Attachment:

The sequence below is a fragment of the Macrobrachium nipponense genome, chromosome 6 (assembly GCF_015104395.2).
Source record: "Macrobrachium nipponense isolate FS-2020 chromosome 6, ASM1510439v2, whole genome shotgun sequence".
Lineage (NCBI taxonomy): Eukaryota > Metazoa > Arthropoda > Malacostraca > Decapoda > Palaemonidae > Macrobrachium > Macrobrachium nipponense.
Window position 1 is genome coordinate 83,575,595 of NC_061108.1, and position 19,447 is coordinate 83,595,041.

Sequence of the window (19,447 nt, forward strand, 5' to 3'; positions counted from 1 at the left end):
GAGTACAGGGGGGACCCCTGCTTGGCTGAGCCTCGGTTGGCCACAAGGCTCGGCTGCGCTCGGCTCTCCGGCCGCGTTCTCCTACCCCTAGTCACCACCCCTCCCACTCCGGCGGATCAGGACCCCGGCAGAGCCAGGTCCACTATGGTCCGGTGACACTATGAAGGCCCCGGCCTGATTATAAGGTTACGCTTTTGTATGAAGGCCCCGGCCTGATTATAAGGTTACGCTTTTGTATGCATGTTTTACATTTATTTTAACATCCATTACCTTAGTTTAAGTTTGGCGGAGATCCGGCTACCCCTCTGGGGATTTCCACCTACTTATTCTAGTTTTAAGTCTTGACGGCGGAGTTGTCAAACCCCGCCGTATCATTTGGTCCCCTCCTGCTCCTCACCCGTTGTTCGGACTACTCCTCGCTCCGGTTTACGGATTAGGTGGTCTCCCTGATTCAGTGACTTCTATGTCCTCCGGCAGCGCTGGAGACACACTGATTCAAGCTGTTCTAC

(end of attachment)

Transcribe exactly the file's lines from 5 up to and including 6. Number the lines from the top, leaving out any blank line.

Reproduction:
Sequence of the window (19,447 nt, forward strand, 5' to 3'; positions counted from 1 at the left end):
GAGTACAGGGGGGACCCCTGCTTGGCTGAGCCTCGGTTGGCCACAAGGCTCGGCTGCGCTCGGCTCTCCGGCCGCGTTCTCCTACCCCTAGTCACCACCCCTCCCACTCCGGCGGATCAGGACCCCGGCAGAGCCAGGTCCACTATGGTCCGGTGACACTATGAAGGCCCCGGCCTGATTATAAGGTTACGCTTTTGTATGAAGGCCCCGGCCTGATTATAAGGTTACGCTTTTGTATGCATGTTTTACATTTATTTTAACATCCATTACCTTAGTTTAAGTTTGGCGGAGATCCGGCTACCCCTCTGGGGATTTCCACCTACTTATTCTAGTTTTAAGTCTTGACGGCGGAGTTGTCAAACCCCGCCGTATCATTTGGTCCCCTCCTGCTCCTCACCCGTTGTTCGGACTACTCCTCGCTCCGGTTTACGGATTAGGTGGTCTCCCTGATTCAGTGACTTCTATGTCCTCCGGCAGCGCTGGAGACACACTGATTCAAGCTGTTCTAC